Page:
Gitbook has been getting some (deserved) attention. For those who haven’t seen it, Gitbook is a system to create really beautiful interactive web (or PDF and ebook) books. For me, the timing of discovering this framework could not be better as I am preparing documentation for propensity score analysis for an upcoming workshop I am giving. Of course, I want to use it to write about R and would prefer to use R markdown instead of just plain markdown. I have written a number of R functions to combine the functionality of
knitr and Gitbook. The source code is on Gist or can be sourced directly using the
The first step is to create a new Gitbook. The
newGitbook will create a new directory and create four files.
.bookignore– This file is formatted like any
.gitignorefile, but is specifically for Gitbook. That is, list files here that you want Gitbook to ignore, but want Git to manage. This defaults to include
.Rprojfiles as well as the
logdirectory (this will be discussed below).
.gitignore– This defaults to include the
_bookdirectory. This is the default location for the built book and it is likely you do not want to include it in your master branch. As we will see below, this directory will be published to the
README.md– Introduction to your Gitbook.
SUMMARY.md– Defines the structure (i.e. table of contents) of your Gitbook.
You can get more information about how Gitbook is organized at their webiste gitbook.io.
> newGitbook('~/Dropbox/Projects/testbook') Creating /Users/jbryer/Dropbox/Projects/testbook Writing .bookignore... Writing .gitignore... Writing README.md... Writing SUMMARY.md... You can now open README.md and SUMMARY.md. Once you are done editting SUMMARY.md, initGitbook() will create the file and folder structure for your new Gitbook.
I should note that the
newGitbook will change the working directory to the location of your new Gitbook.
> getwd()  "/Users/jbryer/Dropbox/Projects/testbook"
And we can see the four files it created.
Jasons-MacBook-Air:testbook jbryer$ ls -la total 32 drwxr-xr-x 6 jbryer staff 204 Apr 18 10:52 . drwxr-xr-x 110 jbryer staff 3740 Apr 18 10:52 .. -rw-r--r-- 1 jbryer staff 35 Apr 18 10:52 .bookignore -rw-r--r-- 1 jbryer staff 49 Apr 18 10:52 .gitignore -rw-r--r-- 1 jbryer staff 75 Apr 18 10:52 README.md -rw-r--r-- 1 jbryer staff 231 Apr 18 10:52 SUMMARY.md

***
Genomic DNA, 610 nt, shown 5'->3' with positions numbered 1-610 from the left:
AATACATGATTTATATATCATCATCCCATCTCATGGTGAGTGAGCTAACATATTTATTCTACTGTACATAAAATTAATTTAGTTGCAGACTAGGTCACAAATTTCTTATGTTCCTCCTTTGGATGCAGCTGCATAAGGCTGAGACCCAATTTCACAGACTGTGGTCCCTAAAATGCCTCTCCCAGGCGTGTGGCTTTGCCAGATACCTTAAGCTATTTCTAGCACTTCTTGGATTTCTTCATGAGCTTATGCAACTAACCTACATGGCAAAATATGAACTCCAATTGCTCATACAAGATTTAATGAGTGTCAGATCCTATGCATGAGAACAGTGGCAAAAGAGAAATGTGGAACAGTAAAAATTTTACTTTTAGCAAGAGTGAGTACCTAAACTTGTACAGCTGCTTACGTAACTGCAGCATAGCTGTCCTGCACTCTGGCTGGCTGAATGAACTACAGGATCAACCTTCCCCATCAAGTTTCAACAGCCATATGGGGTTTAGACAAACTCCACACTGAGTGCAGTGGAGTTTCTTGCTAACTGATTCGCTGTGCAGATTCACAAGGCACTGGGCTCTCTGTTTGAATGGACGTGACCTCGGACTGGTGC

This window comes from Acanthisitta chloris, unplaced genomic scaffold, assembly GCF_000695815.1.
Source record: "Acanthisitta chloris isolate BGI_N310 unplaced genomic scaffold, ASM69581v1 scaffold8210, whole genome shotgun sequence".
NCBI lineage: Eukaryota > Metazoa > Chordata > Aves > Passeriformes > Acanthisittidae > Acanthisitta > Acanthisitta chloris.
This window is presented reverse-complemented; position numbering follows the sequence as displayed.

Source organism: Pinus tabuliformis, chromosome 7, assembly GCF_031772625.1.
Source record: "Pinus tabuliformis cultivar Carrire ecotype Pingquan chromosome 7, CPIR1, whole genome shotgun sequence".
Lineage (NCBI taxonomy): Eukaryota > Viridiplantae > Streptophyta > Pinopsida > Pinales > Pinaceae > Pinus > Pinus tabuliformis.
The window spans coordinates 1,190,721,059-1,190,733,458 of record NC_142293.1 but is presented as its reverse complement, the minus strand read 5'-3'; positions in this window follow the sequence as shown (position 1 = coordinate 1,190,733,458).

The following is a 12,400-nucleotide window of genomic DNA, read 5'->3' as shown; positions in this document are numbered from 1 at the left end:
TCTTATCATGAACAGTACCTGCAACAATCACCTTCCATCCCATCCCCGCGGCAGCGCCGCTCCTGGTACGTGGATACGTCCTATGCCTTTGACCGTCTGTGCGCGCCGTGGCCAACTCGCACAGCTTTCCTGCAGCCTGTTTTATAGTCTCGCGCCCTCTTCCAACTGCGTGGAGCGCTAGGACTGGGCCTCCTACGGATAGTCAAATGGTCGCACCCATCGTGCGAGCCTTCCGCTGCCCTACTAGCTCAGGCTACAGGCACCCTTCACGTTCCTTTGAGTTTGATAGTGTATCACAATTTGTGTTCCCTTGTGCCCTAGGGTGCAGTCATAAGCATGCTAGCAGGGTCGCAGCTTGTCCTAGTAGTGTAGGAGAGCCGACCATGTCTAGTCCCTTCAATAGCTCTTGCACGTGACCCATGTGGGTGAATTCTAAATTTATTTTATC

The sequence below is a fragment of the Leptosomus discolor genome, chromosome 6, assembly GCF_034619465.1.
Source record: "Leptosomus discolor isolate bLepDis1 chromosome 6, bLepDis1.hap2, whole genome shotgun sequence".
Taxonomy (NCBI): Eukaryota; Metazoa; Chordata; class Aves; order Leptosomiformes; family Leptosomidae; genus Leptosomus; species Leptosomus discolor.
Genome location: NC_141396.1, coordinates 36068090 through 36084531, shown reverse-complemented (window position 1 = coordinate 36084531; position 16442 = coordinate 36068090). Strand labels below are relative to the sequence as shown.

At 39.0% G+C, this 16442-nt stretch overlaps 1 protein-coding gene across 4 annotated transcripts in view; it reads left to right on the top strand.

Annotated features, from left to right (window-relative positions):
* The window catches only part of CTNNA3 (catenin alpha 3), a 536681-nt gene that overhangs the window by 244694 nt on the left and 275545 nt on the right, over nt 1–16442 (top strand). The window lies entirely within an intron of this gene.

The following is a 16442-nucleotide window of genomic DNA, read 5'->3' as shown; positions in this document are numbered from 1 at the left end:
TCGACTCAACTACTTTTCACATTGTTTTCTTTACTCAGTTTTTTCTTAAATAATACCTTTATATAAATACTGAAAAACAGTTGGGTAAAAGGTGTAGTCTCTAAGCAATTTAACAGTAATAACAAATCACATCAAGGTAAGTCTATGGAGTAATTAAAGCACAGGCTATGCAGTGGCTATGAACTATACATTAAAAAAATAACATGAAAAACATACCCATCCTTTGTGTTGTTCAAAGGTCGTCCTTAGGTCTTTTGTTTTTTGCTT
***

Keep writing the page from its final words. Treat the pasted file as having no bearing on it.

At this stage you can open
SUMMARY.md and change the outline of your book. Once you are done, the
initGitbook function will create the files and folders for your book. Unlike the Gitbook command line, this function will change the file extensions of all your files to
SUMMARY.md) even though you specify
.md in the links in that file. The
buildRmd function discussed below will convert those
.Rmd files to
buildRmd function will convert all
.Rmd files in your project to
.md using the
knitr package. It should be noted that this function will create a file,
.rmdbuild.Rda, in your working directory. This is an R data file that saves the status of the last build. This allows this function to only build R markdown files that have changed since the last build and therefore, increase the execution time. By default, all the
knitr messages will be printed to the console. If you specify
log.dir parameter, then all the output will be saved to log files in that given directory (one log file per Rmd file). There is also a
clean parameter that will build all R markdown files regardless of their modification timestamp.
buildGitbook function is simply a wrapper to the Gitbook command line and will generate your book from the markdown sources. As of this writing, there is a bug in Gitbook where the image URLS are incorrect. This function will fix the URLs. There is also another issue that links to the Introduction point to
/ and not
/index.html. These will also be fixed.
openGitbook will open your built book using your system’s default web browser.
publishGitbook will publish your built Gitbook to the
gh-pages branch of the specified Github repository. Special thanks to Ramnath Vaidyanathan who provided the shell script to do this. Take a look at the link as you can optionally save this as a Git hook to publish atomically after checking in code to the master branch.
Please leave comments below or suggestions to make this better. I would also be interested if there is interest in rolling this up into an R package.
Here is the source code: